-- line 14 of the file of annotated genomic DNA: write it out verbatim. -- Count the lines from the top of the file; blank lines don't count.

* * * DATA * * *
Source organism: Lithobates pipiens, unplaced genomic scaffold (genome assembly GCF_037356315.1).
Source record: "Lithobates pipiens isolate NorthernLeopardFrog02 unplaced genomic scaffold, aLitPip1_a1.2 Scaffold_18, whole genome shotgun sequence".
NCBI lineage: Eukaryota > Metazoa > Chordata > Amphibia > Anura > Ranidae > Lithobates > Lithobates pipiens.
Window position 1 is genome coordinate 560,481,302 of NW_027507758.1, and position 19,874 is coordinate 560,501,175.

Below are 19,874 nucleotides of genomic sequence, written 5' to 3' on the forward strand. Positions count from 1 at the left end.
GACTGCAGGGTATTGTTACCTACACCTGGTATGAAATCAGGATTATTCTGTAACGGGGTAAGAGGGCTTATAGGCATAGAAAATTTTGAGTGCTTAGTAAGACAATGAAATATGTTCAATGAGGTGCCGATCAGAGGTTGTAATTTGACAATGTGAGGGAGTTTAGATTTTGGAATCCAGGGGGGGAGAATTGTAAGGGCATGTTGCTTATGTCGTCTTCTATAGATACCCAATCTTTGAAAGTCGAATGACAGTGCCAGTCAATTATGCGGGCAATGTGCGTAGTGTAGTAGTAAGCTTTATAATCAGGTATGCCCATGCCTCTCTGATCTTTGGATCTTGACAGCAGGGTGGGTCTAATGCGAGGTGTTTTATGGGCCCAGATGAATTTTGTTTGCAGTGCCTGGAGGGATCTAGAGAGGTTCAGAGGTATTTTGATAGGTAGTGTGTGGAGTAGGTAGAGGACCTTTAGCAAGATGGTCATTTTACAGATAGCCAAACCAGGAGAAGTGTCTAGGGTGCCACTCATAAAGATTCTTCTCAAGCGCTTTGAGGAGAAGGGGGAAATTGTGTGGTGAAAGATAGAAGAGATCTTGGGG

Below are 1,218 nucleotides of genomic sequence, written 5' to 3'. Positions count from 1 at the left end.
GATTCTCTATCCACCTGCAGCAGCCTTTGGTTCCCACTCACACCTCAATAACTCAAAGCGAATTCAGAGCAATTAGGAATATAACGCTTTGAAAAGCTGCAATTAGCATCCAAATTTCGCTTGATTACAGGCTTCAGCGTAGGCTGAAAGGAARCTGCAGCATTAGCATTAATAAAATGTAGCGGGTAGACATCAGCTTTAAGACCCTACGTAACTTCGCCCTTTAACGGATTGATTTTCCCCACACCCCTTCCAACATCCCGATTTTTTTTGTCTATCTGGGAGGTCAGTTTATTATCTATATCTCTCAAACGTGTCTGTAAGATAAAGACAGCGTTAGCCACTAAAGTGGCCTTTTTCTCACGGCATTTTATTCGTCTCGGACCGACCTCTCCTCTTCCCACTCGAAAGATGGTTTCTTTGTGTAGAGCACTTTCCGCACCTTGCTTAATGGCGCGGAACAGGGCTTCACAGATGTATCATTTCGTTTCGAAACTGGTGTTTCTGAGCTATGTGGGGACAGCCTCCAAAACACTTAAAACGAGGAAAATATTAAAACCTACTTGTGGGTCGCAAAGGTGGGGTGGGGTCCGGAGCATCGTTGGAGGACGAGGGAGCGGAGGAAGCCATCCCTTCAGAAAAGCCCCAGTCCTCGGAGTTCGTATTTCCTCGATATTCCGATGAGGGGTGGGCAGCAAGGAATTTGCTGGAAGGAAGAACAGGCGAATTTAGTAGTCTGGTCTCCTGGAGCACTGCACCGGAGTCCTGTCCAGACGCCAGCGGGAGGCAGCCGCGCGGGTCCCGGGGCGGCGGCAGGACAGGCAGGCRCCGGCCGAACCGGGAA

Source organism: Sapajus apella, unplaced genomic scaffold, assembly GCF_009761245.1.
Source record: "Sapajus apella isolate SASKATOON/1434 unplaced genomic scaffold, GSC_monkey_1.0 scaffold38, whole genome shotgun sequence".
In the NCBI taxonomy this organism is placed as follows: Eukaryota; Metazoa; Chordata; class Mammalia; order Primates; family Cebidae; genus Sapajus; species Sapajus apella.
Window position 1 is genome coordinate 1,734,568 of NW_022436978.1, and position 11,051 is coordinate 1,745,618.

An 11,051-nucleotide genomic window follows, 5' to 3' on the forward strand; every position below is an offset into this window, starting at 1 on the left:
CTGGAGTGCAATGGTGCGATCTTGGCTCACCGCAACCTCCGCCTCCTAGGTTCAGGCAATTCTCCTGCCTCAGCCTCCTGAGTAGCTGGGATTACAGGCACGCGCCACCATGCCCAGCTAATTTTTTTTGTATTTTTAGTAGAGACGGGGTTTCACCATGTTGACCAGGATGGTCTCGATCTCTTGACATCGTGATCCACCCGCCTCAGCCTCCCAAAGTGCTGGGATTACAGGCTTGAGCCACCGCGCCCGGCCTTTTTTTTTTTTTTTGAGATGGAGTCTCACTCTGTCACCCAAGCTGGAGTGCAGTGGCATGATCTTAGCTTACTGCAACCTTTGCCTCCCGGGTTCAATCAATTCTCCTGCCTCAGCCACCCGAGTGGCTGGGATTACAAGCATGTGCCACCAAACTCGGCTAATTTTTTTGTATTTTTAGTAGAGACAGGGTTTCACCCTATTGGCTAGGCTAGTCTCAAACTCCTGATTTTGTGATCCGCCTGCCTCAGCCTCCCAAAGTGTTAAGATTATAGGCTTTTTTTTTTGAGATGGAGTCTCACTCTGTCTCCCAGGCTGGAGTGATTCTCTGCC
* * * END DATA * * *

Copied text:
CTGGAGTGCAATGGTGCGATCTTGGCTCACCGCAACCTCCGCCTCCTAGGTTCAGGCAATTCTCCTGCCTCAGCCTCCTGAGTAGCTGGGATTACAGGCACGCGCCACCATGCCCAGCTAATTTTTTTTGTATTTTTAGTAGAGACGGGGTTTCACCATGTTGACCAGGATGGTCTCGATCTCTTGACATCGTGATCCACCCGCCTCAGCCTCCCAAAGTGCTGGGATTACAGGCTTGAGCCACCGCGCCCGGCCTTTTTTTTTTTTTTTGAGATGGAGTCTCACTCTGTCACCCAAGCTGGAGTGCAGTGGCATGATCTTAGCTTACTGCAACCTTTGCCTCCCGGGTTCAATCAATTCTCCTGCCTCAGCCACCCGAGTGGCTGGGATTACAAGCATGTGCCACCAAACTCGGCTAATTTTTTTGTATTTTTAGTAGAGACAGGGTTTCACCCTATTGGCTAGGCTAGTCTCAAACTCCTGATTTTGTGATCCGCCTGCCTCAGCCTCCCAAAGTGTTAAGATTATAGGCTTTTTTTTTTGAGATGGAGTCTCACTCTGTCTCCCAGGCTGGAGTGATTCTCTGCC